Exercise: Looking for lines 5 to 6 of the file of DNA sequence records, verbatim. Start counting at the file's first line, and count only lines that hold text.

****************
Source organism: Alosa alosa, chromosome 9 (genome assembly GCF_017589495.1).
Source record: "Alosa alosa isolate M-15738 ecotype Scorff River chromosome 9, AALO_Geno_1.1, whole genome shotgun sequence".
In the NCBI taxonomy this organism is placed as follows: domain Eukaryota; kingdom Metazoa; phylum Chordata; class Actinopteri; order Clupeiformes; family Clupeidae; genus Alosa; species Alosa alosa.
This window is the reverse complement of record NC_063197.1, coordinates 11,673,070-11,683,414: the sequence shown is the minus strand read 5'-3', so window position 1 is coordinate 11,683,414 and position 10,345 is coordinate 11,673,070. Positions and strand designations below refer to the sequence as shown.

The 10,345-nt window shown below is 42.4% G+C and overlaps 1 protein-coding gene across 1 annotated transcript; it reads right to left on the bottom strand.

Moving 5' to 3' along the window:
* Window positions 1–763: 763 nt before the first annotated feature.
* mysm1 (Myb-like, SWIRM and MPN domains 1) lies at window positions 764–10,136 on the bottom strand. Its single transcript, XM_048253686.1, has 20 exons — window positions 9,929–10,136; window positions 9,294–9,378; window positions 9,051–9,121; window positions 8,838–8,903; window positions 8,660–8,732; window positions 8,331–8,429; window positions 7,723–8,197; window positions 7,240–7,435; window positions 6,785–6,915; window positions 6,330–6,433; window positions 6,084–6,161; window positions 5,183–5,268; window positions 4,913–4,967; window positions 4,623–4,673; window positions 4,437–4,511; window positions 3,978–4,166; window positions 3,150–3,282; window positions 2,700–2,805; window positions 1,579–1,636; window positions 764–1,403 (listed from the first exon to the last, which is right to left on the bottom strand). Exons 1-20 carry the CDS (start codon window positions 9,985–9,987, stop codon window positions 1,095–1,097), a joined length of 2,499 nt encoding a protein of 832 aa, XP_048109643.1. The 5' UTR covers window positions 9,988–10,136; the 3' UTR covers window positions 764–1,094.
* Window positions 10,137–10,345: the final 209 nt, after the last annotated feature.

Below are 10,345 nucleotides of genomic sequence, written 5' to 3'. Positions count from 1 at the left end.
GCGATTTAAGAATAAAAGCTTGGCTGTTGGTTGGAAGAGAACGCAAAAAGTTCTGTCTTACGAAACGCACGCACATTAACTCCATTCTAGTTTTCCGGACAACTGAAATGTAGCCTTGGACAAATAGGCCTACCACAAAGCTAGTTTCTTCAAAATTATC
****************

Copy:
The 10,345-nt window shown below is 42.4% G+C and overlaps 1 protein-coding gene across 1 annotated transcript; it reads right to left on the bottom strand.

Moving 5' to 3' along the window: